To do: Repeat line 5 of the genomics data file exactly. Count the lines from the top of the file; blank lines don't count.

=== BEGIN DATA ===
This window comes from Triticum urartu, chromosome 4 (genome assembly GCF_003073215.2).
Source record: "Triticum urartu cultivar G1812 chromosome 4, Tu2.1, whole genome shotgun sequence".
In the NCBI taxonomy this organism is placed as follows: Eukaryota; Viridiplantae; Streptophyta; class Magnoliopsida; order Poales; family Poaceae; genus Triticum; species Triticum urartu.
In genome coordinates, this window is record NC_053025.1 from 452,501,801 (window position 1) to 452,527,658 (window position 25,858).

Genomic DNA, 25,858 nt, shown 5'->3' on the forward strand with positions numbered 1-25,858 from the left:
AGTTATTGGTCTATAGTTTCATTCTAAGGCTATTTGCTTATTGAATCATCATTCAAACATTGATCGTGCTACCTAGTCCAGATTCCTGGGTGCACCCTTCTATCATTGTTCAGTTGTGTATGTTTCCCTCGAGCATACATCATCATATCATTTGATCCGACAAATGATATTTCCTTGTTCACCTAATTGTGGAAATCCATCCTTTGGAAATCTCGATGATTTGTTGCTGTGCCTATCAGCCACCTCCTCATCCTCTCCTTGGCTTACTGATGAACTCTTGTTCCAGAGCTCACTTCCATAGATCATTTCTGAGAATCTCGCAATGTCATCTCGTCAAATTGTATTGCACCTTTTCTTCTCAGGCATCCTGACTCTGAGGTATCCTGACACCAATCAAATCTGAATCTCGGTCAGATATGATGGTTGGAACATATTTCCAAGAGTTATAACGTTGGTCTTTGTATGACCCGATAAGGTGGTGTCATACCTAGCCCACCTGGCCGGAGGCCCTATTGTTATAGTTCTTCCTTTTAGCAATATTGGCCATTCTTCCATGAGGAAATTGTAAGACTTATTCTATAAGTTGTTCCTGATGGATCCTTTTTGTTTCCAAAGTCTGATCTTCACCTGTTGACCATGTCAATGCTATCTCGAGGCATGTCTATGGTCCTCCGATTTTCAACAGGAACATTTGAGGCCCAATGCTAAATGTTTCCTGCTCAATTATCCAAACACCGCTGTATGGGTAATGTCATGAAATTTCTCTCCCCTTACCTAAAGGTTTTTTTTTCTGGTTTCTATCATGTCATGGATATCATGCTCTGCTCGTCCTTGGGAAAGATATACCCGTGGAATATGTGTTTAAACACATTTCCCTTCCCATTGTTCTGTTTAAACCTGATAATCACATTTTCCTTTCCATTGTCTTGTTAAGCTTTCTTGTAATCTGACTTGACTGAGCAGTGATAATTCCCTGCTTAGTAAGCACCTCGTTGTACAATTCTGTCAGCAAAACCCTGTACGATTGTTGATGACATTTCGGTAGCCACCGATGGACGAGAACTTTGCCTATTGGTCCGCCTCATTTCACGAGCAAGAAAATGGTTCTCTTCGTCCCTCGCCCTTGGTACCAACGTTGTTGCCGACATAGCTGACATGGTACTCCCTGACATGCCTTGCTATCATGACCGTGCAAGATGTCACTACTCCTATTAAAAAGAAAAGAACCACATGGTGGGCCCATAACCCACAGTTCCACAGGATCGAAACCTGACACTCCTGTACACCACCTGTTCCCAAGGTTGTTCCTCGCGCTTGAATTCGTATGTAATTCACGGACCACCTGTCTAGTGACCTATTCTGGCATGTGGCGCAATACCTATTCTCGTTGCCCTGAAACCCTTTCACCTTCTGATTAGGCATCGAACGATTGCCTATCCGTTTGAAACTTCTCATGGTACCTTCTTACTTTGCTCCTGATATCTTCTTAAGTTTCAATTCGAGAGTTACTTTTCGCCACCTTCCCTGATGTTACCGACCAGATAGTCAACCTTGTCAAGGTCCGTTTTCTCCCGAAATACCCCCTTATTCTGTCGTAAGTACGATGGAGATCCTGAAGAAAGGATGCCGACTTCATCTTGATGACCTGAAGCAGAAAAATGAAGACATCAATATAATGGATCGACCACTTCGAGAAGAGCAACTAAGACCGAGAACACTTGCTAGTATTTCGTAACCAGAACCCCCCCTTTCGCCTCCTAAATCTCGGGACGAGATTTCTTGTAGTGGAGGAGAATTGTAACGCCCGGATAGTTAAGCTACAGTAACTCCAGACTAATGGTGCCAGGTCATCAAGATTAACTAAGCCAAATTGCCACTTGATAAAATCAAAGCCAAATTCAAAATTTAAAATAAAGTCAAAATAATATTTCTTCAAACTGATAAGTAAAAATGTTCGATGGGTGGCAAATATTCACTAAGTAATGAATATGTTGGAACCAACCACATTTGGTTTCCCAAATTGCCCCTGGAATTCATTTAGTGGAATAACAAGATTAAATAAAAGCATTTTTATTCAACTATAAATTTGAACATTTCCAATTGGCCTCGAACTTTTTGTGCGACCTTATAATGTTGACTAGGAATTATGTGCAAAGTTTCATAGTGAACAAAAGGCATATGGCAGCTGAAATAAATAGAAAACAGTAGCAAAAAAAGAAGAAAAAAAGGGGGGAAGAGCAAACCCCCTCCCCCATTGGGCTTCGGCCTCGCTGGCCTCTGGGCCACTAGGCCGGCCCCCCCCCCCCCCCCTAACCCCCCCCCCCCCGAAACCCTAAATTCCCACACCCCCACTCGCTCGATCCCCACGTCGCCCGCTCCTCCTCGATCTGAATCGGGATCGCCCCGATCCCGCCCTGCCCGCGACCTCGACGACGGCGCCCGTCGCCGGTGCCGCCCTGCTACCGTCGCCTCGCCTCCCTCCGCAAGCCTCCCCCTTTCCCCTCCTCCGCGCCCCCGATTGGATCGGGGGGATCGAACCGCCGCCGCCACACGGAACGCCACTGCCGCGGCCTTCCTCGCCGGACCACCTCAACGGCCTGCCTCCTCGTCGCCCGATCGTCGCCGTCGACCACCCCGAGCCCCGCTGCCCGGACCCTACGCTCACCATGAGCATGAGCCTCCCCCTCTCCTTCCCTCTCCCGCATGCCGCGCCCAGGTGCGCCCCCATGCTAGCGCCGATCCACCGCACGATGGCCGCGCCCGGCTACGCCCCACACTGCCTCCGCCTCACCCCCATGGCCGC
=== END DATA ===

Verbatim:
Genomic DNA, 25,858 nt, shown 5'->3' on the forward strand with positions numbered 1-25,858 from the left: